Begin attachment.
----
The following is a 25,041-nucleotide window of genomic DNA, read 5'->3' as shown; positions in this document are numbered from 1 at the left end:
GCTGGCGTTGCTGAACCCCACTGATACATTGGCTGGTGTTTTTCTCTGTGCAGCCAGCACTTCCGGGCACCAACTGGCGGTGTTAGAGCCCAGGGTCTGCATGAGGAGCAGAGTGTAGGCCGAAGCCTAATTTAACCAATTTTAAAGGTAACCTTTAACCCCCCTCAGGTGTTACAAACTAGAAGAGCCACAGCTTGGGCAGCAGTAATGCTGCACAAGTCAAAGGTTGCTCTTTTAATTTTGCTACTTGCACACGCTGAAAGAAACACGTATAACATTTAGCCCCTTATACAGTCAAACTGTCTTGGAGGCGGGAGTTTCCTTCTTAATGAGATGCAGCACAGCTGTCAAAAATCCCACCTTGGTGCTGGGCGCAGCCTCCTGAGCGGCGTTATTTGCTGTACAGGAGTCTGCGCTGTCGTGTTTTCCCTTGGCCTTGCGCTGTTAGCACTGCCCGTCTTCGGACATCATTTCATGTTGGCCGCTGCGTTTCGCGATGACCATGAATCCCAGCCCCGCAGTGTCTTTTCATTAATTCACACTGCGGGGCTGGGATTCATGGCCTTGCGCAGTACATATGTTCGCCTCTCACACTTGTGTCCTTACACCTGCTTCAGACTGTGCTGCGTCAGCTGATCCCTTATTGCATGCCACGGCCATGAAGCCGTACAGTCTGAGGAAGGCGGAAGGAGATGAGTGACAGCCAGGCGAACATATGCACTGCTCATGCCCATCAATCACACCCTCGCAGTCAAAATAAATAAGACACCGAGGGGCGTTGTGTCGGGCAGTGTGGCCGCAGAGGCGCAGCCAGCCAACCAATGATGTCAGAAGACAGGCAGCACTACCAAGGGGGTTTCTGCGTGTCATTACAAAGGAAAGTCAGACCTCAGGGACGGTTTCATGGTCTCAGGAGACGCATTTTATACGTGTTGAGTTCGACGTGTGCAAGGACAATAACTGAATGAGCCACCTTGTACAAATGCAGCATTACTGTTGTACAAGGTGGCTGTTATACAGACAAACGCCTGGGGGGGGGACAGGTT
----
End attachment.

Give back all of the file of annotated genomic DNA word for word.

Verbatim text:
The following is a 25,041-nucleotide window of genomic DNA, read 5'->3' as shown; positions in this document are numbered from 1 at the left end:
GCTGGCGTTGCTGAACCCCACTGATACATTGGCTGGTGTTTTTCTCTGTGCAGCCAGCACTTCCGGGCACCAACTGGCGGTGTTAGAGCCCAGGGTCTGCATGAGGAGCAGAGTGTAGGCCGAAGCCTAATTTAACCAATTTTAAAGGTAACCTTTAACCCCCCTCAGGTGTTACAAACTAGAAGAGCCACAGCTTGGGCAGCAGTAATGCTGCACAAGTCAAAGGTTGCTCTTTTAATTTTGCTACTTGCACACGCTGAAAGAAACACGTATAACATTTAGCCCCTTATACAGTCAAACTGTCTTGGAGGCGGGAGTTTCCTTCTTAATGAGATGCAGCACAGCTGTCAAAAATCCCACCTTGGTGCTGGGCGCAGCCTCCTGAGCGGCGTTATTTGCTGTACAGGAGTCTGCGCTGTCGTGTTTTCCCTTGGCCTTGCGCTGTTAGCACTGCCCGTCTTCGGACATCATTTCATGTTGGCCGCTGCGTTTCGCGATGACCATGAATCCCAGCCCCGCAGTGTCTTTTCATTAATTCACACTGCGGGGCTGGGATTCATGGCCTTGCGCAGTACATATGTTCGCCTCTCACACTTGTGTCCTTACACCTGCTTCAGACTGTGCTGCGTCAGCTGATCCCTTATTGCATGCCACGGCCATGAAGCCGTACAGTCTGAGGAAGGCGGAAGGAGATGAGTGACAGCCAGGCGAACATATGCACTGCTCATGCCCATCAATCACACCCTCGCAGTCAAAATAAATAAGACACCGAGGGGCGTTGTGTCGGGCAGTGTGGCCGCAGAGGCGCAGCCAGCCAACCAATGATGTCAGAAGACAGGCAGCACTACCAAGGGGGTTTCTGCGTGTCATTACAAAGGAAAGTCAGACCTCAGGGACGGTTTCATGGTCTCAGGAGACGCATTTTATACGTGTTGAGTTCGACGTGTGCAAGGACAATAACTGAATGAGCCACCTTGTACAAATGCAGCATTACTGTTGTACAAGGTGGCTGTTATACAGACAAACGCCTGGGGGGGGGACAGGTT